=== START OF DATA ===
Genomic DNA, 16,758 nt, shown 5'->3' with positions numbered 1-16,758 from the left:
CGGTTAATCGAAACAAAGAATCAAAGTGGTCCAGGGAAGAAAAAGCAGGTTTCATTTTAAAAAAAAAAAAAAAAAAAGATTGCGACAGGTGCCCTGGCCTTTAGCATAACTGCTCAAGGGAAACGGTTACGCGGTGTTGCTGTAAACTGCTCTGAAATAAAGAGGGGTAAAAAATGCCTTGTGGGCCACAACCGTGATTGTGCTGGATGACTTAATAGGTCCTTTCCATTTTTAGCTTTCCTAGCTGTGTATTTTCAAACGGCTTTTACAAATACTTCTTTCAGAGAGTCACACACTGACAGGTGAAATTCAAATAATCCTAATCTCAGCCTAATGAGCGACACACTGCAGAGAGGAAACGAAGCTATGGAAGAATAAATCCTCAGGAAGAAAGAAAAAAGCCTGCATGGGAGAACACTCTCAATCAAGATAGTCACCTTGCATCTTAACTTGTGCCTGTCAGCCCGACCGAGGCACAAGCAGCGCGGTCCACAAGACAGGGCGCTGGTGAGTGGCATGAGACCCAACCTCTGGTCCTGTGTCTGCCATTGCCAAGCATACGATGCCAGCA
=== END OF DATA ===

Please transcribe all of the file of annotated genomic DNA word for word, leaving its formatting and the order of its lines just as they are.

Genomic DNA, 16,758 nt, shown 5'->3' with positions numbered 1-16,758 from the left:
CGGTTAATCGAAACAAAGAATCAAAGTGGTCCAGGGAAGAAAAAGCAGGTTTCATTTTAAAAAAAAAAAAAAAAAAAGATTGCGACAGGTGCCCTGGCCTTTAGCATAACTGCTCAAGGGAAACGGTTACGCGGTGTTGCTGTAAACTGCTCTGAAATAAAGAGGGGTAAAAAATGCCTTGTGGGCCACAACCGTGATTGTGCTGGATGACTTAATAGGTCCTTTCCATTTTTAGCTTTCCTAGCTGTGTATTTTCAAACGGCTTTTACAAATACTTCTTTCAGAGAGTCACACACTGACAGGTGAAATTCAAATAATCCTAATCTCAGCCTAATGAGCGACACACTGCAGAGAGGAAACGAAGCTATGGAAGAATAAATCCTCAGGAAGAAAGAAAAAAGCCTGCATGGGAGAACACTCTCAATCAAGATAGTCACCTTGCATCTTAACTTGTGCCTGTCAGCCCGACCGAGGCACAAGCAGCGCGGTCCACAAGACAGGGCGCTGGTGAGTGGCATGAGACCCAACCTCTGGTCCTGTGTCTGCCATTGCCAAGCATACGATGCCAGCA